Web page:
One of the hardest things we deal with when it comes to ADHD is the stigma. I don’t share Doodicus’s diagnosis with just anyone. His pediatrician knows, and obviously the school psychologist and the family counselor we saw know as they were the ones who determined he was ADHD, but aside from that only three other people know that he has ADHD and takes medication for it. Those three are his teachers.
We don’t talk about it with family or friends because we know what will go through their heads once our backs are turned: “Yeah, yeah, sure. ADHD…that’s just a way to excuse a kid who didn’t get the right kind of discipline,” or “That’s just approval for him to act out of control…” Why would they think that? Because quite frankly, that’s what we thought when we heard someone else’s kid “supposedly” had ADD/ADHD: over-diagnosed by doctors wanting to push drugs or parents who wanted to dope their rambunctious kid. Basically, we considered ADHD an excuse for shit parenting.
Yep. That’s what we honestly thought.
ADHD is not a behavioural problem. Let’s just put that out there right now. Doodicus is not bullying other kids, stealing lunch money. He’s not shoving them from the monkey bars. He’s not punching holes into the walls of his room just because. He received discipline as we thought as necessary and that fit the “crime”, as it were. Time outs were frequent, but consistent. Sparring Partner was more in the “spare the rod” camp, but my argument against that was if you, the adult, can’t control your anger, then how can you expect a three, four, five, six, etc. year old to do it??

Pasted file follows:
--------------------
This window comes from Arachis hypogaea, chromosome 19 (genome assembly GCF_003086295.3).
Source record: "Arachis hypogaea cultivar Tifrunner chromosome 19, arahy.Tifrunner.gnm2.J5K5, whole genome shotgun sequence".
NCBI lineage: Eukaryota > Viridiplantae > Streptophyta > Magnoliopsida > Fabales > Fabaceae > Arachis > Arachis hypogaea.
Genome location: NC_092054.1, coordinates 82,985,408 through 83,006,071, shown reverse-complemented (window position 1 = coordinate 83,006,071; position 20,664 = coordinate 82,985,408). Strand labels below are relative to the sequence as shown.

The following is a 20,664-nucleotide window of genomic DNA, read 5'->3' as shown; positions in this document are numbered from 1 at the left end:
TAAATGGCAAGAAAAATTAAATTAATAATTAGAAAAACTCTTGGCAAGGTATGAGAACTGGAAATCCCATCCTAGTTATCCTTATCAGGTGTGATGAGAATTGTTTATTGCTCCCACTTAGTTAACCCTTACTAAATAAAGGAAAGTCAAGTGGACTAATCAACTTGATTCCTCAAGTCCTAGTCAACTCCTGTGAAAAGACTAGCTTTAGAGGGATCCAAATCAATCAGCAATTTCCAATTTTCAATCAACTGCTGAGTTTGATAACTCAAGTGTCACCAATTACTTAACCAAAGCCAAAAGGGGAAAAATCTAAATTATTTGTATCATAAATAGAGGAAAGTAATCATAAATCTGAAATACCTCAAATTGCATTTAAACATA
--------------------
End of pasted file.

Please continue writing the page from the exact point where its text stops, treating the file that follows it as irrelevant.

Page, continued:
Attention-deficit/hyperactivity disorder (AD/HD) is a neurobiological disorder. It is characterized by developmentally inappropriate impulsivity, inattention, and in some cases, hyperactivity. Although individuals with AD/HD can be very successful in life, without appropriate identification and treatment, AD/HD can have serious consequences. These consequences may include school failure, depression, conduct disorder, failed relationships, and substance abuse. Early identification and treatment are extremely important.
While the facts are out there about ADHD, I know without a doubt there is judgemental attitude about both the behaviour and treatments. To talk about it will help me come to grips with the reality of both and to dispel those misconceptions I know even you might have. I promise not to hold it against you.